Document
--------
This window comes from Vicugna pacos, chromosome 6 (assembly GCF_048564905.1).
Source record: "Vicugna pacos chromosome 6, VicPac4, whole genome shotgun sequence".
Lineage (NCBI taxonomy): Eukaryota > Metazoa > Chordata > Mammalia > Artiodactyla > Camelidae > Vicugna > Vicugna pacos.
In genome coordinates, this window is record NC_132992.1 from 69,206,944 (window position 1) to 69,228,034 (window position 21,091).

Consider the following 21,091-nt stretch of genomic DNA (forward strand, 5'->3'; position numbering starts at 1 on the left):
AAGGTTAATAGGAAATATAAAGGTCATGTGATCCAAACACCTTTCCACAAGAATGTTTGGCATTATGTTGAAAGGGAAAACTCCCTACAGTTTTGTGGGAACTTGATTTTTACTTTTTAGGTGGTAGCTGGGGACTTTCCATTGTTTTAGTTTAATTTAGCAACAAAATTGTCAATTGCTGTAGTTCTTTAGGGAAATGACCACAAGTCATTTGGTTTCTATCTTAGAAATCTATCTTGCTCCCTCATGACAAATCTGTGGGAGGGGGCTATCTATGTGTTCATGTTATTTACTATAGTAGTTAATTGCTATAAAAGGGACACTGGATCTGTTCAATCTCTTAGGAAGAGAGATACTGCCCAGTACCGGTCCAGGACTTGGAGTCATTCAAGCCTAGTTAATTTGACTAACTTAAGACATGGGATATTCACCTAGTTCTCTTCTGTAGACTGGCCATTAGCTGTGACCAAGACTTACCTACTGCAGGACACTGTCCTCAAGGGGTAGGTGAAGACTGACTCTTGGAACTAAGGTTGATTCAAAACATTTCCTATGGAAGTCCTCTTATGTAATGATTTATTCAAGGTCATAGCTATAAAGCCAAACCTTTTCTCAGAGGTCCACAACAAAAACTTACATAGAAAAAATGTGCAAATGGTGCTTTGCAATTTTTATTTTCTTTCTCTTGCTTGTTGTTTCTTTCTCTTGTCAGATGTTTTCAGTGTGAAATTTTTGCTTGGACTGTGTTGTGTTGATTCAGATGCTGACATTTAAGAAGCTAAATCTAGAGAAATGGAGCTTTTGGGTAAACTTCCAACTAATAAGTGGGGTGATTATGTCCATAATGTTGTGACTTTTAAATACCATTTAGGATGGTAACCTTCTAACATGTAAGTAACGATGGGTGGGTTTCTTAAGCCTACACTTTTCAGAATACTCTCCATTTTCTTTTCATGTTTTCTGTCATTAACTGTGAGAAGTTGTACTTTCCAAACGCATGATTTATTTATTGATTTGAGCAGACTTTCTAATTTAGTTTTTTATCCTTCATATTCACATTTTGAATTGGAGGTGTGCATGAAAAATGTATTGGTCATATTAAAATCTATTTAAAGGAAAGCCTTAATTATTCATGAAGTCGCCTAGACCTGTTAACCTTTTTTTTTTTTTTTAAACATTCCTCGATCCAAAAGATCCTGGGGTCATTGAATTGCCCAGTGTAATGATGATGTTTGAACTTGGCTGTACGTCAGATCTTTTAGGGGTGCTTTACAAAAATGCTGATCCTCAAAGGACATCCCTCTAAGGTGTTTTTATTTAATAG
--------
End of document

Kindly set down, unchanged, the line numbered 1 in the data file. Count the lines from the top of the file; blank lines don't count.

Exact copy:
This window comes from Vicugna pacos, chromosome 6 (assembly GCF_048564905.1).